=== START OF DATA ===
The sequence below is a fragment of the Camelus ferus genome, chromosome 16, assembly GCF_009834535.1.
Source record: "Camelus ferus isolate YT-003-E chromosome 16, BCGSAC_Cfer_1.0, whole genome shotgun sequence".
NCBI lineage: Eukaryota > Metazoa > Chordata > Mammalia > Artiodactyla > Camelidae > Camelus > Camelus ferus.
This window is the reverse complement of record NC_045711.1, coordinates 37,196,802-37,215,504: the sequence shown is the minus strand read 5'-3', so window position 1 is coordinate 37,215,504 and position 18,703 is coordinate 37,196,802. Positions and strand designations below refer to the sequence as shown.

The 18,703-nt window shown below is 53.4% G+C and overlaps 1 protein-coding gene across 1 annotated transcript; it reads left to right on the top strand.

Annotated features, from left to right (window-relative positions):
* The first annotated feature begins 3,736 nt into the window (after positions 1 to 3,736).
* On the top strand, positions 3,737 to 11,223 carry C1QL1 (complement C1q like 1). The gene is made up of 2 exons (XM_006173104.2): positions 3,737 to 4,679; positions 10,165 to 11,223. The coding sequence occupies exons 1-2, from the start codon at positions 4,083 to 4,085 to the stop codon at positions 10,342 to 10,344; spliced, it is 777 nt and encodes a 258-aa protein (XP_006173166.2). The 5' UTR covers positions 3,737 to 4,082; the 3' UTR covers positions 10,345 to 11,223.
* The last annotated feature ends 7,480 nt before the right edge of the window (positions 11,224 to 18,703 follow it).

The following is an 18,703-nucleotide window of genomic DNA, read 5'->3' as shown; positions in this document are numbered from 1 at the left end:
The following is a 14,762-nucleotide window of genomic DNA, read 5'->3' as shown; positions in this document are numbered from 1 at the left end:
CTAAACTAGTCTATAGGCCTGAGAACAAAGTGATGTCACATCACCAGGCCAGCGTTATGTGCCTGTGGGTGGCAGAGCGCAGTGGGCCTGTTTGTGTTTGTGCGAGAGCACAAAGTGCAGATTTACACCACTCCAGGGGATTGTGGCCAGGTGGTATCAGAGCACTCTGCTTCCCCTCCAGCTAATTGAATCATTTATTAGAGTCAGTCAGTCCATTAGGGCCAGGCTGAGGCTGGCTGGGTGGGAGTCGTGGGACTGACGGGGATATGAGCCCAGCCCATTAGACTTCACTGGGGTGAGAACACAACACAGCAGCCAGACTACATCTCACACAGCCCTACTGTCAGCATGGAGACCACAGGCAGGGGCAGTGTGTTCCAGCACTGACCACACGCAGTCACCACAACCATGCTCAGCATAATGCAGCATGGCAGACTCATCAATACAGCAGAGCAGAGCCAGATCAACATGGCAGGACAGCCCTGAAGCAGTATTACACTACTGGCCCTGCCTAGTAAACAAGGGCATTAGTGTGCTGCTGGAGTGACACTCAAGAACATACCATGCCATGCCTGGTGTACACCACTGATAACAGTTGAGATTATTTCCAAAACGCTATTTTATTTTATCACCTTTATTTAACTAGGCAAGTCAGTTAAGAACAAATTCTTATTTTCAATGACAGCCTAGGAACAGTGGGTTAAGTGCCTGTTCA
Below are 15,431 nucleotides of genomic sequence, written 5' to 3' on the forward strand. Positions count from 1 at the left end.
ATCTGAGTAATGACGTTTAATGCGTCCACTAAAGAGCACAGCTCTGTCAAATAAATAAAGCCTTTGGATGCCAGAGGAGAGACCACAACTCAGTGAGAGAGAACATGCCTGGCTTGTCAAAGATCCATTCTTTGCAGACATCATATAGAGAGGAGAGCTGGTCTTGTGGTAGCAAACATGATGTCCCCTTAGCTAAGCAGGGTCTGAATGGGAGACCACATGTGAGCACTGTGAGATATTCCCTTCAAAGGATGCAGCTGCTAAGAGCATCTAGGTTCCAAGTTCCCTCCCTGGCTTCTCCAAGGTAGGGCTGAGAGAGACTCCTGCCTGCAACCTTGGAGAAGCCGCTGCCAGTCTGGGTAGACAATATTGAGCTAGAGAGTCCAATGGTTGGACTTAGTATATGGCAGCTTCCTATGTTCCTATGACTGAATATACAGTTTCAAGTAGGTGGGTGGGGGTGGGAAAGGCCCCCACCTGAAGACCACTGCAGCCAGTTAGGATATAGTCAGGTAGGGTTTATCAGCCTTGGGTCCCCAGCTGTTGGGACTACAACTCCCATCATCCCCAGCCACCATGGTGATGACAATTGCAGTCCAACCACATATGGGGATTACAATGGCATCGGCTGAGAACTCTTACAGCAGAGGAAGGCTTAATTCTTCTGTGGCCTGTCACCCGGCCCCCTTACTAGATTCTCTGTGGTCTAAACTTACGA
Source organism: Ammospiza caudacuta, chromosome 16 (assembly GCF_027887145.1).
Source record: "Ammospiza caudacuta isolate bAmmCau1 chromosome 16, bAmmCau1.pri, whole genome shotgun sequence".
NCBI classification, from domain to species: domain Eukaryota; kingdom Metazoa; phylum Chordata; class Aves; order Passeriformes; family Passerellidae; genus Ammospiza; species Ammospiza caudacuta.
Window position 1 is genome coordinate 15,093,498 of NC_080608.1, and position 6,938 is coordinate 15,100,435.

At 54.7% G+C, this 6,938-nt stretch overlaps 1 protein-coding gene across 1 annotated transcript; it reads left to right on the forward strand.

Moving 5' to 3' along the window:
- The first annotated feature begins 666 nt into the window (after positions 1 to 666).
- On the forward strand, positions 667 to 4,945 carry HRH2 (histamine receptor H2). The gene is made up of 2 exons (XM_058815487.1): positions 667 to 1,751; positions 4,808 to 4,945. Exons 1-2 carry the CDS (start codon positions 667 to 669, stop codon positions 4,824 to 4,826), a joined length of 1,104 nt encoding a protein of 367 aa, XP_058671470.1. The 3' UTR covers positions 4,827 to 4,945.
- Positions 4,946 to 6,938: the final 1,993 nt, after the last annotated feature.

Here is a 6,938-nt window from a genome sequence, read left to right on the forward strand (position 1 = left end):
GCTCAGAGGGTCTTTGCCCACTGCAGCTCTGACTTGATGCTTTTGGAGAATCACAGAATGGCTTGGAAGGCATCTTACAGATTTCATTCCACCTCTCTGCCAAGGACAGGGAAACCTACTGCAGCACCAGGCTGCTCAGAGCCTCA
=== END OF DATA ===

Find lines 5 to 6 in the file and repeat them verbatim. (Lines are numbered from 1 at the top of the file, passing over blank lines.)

The 18,703-nt window shown below is 53.4% G+C and overlaps 1 protein-coding gene across 1 annotated transcript; it reads left to right on the top strand.

Annotated features, from left to right (window-relative positions):